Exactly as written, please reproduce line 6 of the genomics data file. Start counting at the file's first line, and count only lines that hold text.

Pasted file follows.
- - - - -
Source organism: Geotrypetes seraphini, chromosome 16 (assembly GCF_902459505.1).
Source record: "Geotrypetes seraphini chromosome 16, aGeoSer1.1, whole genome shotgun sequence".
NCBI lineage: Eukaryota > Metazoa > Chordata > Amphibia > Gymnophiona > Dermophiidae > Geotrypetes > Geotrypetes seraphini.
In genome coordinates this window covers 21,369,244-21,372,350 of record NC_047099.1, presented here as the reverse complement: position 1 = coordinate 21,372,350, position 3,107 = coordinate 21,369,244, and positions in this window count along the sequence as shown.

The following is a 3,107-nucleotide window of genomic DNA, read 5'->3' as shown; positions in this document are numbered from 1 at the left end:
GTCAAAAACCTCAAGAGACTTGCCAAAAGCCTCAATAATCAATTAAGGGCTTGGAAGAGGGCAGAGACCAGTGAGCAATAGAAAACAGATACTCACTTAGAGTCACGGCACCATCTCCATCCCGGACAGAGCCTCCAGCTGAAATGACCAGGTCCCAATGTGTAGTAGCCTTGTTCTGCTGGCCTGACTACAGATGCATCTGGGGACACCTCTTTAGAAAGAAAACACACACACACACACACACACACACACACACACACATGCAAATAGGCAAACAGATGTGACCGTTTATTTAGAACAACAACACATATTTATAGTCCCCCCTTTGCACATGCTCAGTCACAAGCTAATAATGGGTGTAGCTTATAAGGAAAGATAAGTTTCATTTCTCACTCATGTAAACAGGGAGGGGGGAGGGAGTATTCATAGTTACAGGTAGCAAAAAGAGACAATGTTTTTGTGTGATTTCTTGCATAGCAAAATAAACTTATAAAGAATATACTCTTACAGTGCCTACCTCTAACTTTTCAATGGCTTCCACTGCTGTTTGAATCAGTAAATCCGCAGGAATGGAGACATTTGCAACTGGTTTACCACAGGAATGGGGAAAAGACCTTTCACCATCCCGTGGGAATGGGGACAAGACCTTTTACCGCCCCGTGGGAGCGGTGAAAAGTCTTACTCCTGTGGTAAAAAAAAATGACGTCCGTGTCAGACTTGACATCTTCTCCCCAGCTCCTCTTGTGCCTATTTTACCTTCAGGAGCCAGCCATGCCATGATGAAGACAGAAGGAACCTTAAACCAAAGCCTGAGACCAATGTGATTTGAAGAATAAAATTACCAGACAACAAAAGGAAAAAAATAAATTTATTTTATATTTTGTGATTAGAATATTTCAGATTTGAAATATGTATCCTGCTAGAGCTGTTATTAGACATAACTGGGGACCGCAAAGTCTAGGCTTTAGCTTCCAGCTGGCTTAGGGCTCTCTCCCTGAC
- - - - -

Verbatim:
GTCAAAAACCTCAAGAGACTTGCCAAAAGCCTCAATAATCAATTAAGGGCTTGGAAGAGGGCAGAGACCAGTGAGCAATAGAAAACAGATACTCACTTAGAGTCACGGCACCATCTCCATCCCGGACAGAGCCTCCAGCTGAAATGACCAGGTCCCAATGTGTAGTAGCCTTGTTCTGCTGGCCTGACTACAGATGCATCTGGGGACACCTCTTTAGAAAGAAAACACACACACACACACACACACACACACACACACACATGCAAATAGGCAAACAGATGTGACCGTTTATTTAGAACAACAACACATATTTATAGTCCCCCCTTTGCACATGCTCAGTCACAAGCTAATAATGGGTGTAGCTTATAAGGAAAGATAAGTTTCATTTCTCACTCATGTAAACAGGGAGGGGGGAGGGAGTATTCATAGTTACAGGTAGCAAAAAGAGACAATGTTTTTGTGTGATTTCTTGCATAGCAAAATAAACTTATAAAGAATATACTCTTACAGTGCCTACCTCTAACTTTTCAATGGCTTCCACTGCTGTTTGAATCAGTAAATCCGCAGGAATGGAGACATTTGCAACTGGTTTACCACAGGAATGGGGAAAAGACCTTTCACCATCCCGTGGGAATGGGGACAAGACCTTTTACCGCCCCGTGGGAGCGGTGAAAAGTCTTACTCCTGTGGTAAAAAAAAATGACGTCCGTGTCAGACTTGACATCTTCTCCCCAGCTCCTCTTGTGCCTATTTTACCTTCAGGAGCCAGCCATGCCATGATGAAGACAGAAGGAACCTTAAACCAAAGCCTGAGACCAATGTGATTTGAAGAATAAAATTACCAGACAACAAAAGGAAAAAAATAAATTTATTTTATATTTTGTGATTAGAATATTTCAGATTTGAAATATGTATCCTGCTAGAGCTGTTATTAGACATAACTGGGGACCGCAAAGTCTAGGCTTTAGCTTCCAGCTGGCTTAGGGCTCTCTCCCTGAC